A portrait of a world celebrity’s passion for art seen by a young man who still has some illusions to shatter, Mary Harron’s Dalíland revolves around the famous Surrealist, played by Ben Kingsley with restraint and dignity, while gently directing the spotlight towards his complicated wife/muse, Gala, a role that Barbara Sukowa attracts the most attention of the film. Much of the talk surrounding the premiere will involve the scandal-ridden actor Ezra Miller, who briefly played the artist in his youth; but that bit of acting proves to be very relevant, and the film deserves a rating – as enjoyable and enlightening, if quite familiar in its storytelling – beyond that particular tabloid story.
Public life is almost inseparable from the art of Salvador Dalí as well as the work of Andy Warhol (an earlier subject by Harron, 1996). I shot Andy Warhol), so it’s fitting that our 1974 introduction to him – through the eyes of James (Christopher Briney), a new employee at the New York gallery handling Dalí’s work – is at a party: A decadent gathering is held in the middle of the afternoon, in a St. Regis, the Spanish artist has been in every winter for 20 years. Among those who were clingy and would look gorgeous, Alice Cooper (one of the most notorious celebrities of the time) barely caught the eye. Like everyone there, he was there because he held Dalí’s interest.
Entertaining and really eye-opening.
Location: Toronto International Film Festival (Gala Presentation)
Cast: Ben Kingsley, Barbara Sukowa, Christopher Briney, Rupert Graves, Alexander Beyer, Andreja Pejic, Mark McKenna, Zachary Nachbar-Seckel, Avital Lvova, Suki Waterhouse, Ezra Miller
Manager: Mary Harron
Writer: John C. Walsh
1 hour 44 minutes
Or his wife’s. James is sent here by Dalí’s technical officer Christoffe (Alexander Beyer) to bring Gala Dalí a briefcase full of cash, and tells her to expect something else, too. A woman with “the lust of an electric eel”, she adds handsome men to the couple’s entourage freely as he adds women – unlike the alleged Salvador single, she actually slept with them.
James was warned to reject her advances without hurting her feelings, which was less difficult than usual, as Gala gave her body and heart to Jesus: It was , to Jeff Fenholt’s newcomer Zachary Nachbar-Seckel, who currently plays the Messiah. In Jesus Christ Superstar.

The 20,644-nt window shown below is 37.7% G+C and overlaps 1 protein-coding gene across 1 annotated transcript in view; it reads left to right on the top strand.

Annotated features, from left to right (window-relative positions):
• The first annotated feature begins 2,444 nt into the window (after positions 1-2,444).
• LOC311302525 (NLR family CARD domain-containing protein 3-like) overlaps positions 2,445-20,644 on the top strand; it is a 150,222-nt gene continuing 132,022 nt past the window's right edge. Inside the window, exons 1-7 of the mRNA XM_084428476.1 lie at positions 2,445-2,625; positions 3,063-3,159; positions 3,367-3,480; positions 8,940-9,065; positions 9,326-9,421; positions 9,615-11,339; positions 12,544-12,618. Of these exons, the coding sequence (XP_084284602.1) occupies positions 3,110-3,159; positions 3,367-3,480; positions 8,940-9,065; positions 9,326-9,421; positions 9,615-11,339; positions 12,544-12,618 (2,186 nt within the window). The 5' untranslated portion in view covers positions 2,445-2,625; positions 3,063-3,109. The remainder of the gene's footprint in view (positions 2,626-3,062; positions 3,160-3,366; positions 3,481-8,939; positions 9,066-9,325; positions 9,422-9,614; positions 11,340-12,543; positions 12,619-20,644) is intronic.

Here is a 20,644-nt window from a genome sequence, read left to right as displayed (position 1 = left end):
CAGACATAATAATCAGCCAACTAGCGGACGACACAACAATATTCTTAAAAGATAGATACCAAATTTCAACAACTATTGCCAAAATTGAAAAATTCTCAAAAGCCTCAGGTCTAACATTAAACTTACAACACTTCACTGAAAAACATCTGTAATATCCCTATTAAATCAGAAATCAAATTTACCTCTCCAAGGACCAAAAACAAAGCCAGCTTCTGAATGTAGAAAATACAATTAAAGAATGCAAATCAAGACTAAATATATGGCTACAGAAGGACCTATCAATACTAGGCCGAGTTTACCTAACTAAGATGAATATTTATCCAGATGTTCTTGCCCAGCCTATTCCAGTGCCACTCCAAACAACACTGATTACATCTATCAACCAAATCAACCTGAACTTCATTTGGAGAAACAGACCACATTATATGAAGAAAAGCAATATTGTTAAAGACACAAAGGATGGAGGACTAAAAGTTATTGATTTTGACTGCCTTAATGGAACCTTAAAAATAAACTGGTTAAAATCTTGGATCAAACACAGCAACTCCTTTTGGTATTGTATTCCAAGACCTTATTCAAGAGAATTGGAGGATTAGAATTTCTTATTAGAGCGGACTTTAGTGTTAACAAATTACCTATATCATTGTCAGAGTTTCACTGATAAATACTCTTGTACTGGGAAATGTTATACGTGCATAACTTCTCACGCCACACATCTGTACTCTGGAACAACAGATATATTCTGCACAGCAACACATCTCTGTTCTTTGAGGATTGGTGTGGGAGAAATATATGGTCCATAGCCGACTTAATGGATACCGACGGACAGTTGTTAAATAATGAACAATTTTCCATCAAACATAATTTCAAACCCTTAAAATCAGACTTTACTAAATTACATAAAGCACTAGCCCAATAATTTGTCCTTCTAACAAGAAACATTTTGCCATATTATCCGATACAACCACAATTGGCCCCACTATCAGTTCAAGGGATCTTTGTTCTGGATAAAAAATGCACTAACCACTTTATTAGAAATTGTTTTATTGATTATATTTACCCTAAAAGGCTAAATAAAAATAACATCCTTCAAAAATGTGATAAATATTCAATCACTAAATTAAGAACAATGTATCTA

Clueless Jeff is here for comic relief and social intrigue, but his presence also allows Harron and screenwriter John C. Walsh to unravel Dalís’ creative/commercial partnership. During their early years, Salvador painted while Gala did the grueling job of finding buyers. She built him up but didn’t share his aura, especially after Hollywood embraced him and (she thought) sarcastically asked why he married some old lady. .
In Jeff, she has another embryonic artist to nurture, though one whose genius only she can see. The cartoon, however, may speak to her current obsession, the film quietly but utterly serious about her wounded pride and her unsung importance to the career of a young woman. art star.
Her importance is not without being attributed to Salvador. James testifies to a deeply enigmatic partnership in which seemingly insignificant betrayals but minor moments of disrespect are strictly controlled. Kingsley was annoyed when Salvador recounted the beginning of their love affair.
As he spoke to James, the two were taken to the rocky shore where the pair met: When the young artist saw Gala for the first time from afar, Miller worked frantically to create the right look. ordinary artistic flair, then went to the young woman and immediately collapsed in a frenzy. Dalí says that as a young man he suffered “many horrors and strange laughter”; but Gala doesn’t see him as crazy. That fact alone could explain his loyalty and thrifty devotion, for the next half of his life.
James had started as an assistant painter, tasked by Christoffe with making sure he created enough work for an upcoming show. Between chores and meaningful conversations, he gets a deeper insight into this tiny ecosystem from its other inhabitants: Captain Moore (Rupert Graves), who serves as Gala’s secretary and (worth it) sadly) understand their finances better than anyone; Salvador’s current muse is Amanda Lear (transgender model Andreja Pejic), who was rumored to be “he” when they met; and Suki Waterhouse’s Ginesta, who accepts that in this world she is merely “jewelry,” something “beautiful for parties” but ultimately unimportant.
(Ginesta and James have a romantic relationship, an essential part of his introduction to urban sophistication. But in the end Amanda will provide the most empathetic perspectives on Dalís’ unique lifestyle. )
The picture’s point of view and focus on tight chronology help it overcome many familiar pitfalls in biographies. We made this trip only for as long as it took to produce the work for this important exhibition, then retreated briefly to Spain after the failure. Briney makes James roll his eyes but isn’t nave, smart enough to accept the novel parts of the picture without buying every reason assigned to him.
The James-focused movie is one of the things that stops Dalíland from being a showcase of prize bait to a great performance. It’s lucky, because while Kingsley is funny, engaging, and thoroughly convincing, Sukowa meets him on every level, and has enough screenwriter empathy to steal the movie from him from time to time. Sure, the film makes this marriage look as compelling as any painting or sculpture Salvador Dalí has produced – and makes the carnival around the couple, however what is needed is for their dynamism, looks tame by comparison.